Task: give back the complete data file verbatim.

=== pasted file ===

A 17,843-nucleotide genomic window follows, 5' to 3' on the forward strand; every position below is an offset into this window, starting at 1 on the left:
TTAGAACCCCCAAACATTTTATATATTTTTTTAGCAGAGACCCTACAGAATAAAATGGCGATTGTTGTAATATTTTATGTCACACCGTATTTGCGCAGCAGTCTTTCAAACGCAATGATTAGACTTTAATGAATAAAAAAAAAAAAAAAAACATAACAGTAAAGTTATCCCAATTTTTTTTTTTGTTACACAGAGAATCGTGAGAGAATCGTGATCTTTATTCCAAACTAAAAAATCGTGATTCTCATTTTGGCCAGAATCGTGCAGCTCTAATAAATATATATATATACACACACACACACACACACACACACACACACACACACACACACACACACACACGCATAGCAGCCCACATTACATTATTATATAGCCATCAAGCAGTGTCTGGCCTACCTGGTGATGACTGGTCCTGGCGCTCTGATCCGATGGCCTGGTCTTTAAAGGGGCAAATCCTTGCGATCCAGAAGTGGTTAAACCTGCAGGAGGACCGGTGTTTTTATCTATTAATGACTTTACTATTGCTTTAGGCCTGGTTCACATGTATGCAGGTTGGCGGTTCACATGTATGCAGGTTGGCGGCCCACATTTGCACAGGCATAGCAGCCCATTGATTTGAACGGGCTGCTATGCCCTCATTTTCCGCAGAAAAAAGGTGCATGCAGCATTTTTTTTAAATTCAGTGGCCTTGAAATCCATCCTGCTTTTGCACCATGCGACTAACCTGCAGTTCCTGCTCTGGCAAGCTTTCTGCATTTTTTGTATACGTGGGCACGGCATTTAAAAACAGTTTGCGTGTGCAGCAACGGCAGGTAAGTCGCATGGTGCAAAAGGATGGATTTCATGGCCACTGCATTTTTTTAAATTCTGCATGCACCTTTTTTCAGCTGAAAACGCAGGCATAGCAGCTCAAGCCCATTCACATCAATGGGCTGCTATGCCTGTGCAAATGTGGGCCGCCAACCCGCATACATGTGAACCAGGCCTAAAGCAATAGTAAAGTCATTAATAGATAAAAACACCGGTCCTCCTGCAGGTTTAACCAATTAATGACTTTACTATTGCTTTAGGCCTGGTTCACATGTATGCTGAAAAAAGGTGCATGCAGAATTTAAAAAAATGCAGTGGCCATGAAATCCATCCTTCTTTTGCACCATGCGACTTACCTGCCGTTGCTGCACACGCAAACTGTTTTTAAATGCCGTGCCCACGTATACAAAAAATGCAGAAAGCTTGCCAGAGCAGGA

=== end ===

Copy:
A 17,843-nucleotide genomic window follows, 5' to 3' on the forward strand; every position below is an offset into this window, starting at 1 on the left:
TTAGAACCCCCAAACATTTTATATATTTTTTTAGCAGAGACCCTACAGAATAAAATGGCGATTGTTGTAATATTTTATGTCACACCGTATTTGCGCAGCAGTCTTTCAAACGCAATGATTAGACTTTAATGAATAAAAAAAAAAAAAAAAACATAACAGTAAAGTTATCCCAATTTTTTTTTTTGTTACACAGAGAATCGTGAGAGAATCGTGATCTTTATTCCAAACTAAAAAATCGTGATTCTCATTTTGGCCAGAATCGTGCAGCTCTAATAAATATATATATATACACACACACACACACACACACACACACACACACACACACACACACACACACACGCATAGCAGCCCACATTACATTATTATATAGCCATCAAGCAGTGTCTGGCCTACCTGGTGATGACTGGTCCTGGCGCTCTGATCCGATGGCCTGGTCTTTAAAGGGGCAAATCCTTGCGATCCAGAAGTGGTTAAACCTGCAGGAGGACCGGTGTTTTTATCTATTAATGACTTTACTATTGCTTTAGGCCTGGTTCACATGTATGCAGGTTGGCGGTTCACATGTATGCAGGTTGGCGGCCCACATTTGCACAGGCATAGCAGCCCATTGATTTGAACGGGCTGCTATGCCCTCATTTTCCGCAGAAAAAAGGTGCATGCAGCATTTTTTTTAAATTCAGTGGCCTTGAAATCCATCCTGCTTTTGCACCATGCGACTAACCTGCAGTTCCTGCTCTGGCAAGCTTTCTGCATTTTTTGTATACGTGGGCACGGCATTTAAAAACAGTTTGCGTGTGCAGCAACGGCAGGTAAGTCGCATGGTGCAAAAGGATGGATTTCATGGCCACTGCATTTTTTTAAATTCTGCATGCACCTTTTTTCAGCTGAAAACGCAGGCATAGCAGCTCAAGCCCATTCACATCAATGGGCTGCTATGCCTGTGCAAATGTGGGCCGCCAACCCGCATACATGTGAACCAGGCCTAAAGCAATAGTAAAGTCATTAATAGATAAAAACACCGGTCCTCCTGCAGGTTTAACCAATTAATGACTTTACTATTGCTTTAGGCCTGGTTCACATGTATGCTGAAAAAAGGTGCATGCAGAATTTAAAAAAATGCAGTGGCCATGAAATCCATCCTTCTTTTGCACCATGCGACTTACCTGCCGTTGCTGCACACGCAAACTGTTTTTAAATGCCGTGCCCACGTATACAAAAAATGCAGAAAGCTTGCCAGAGCAGGA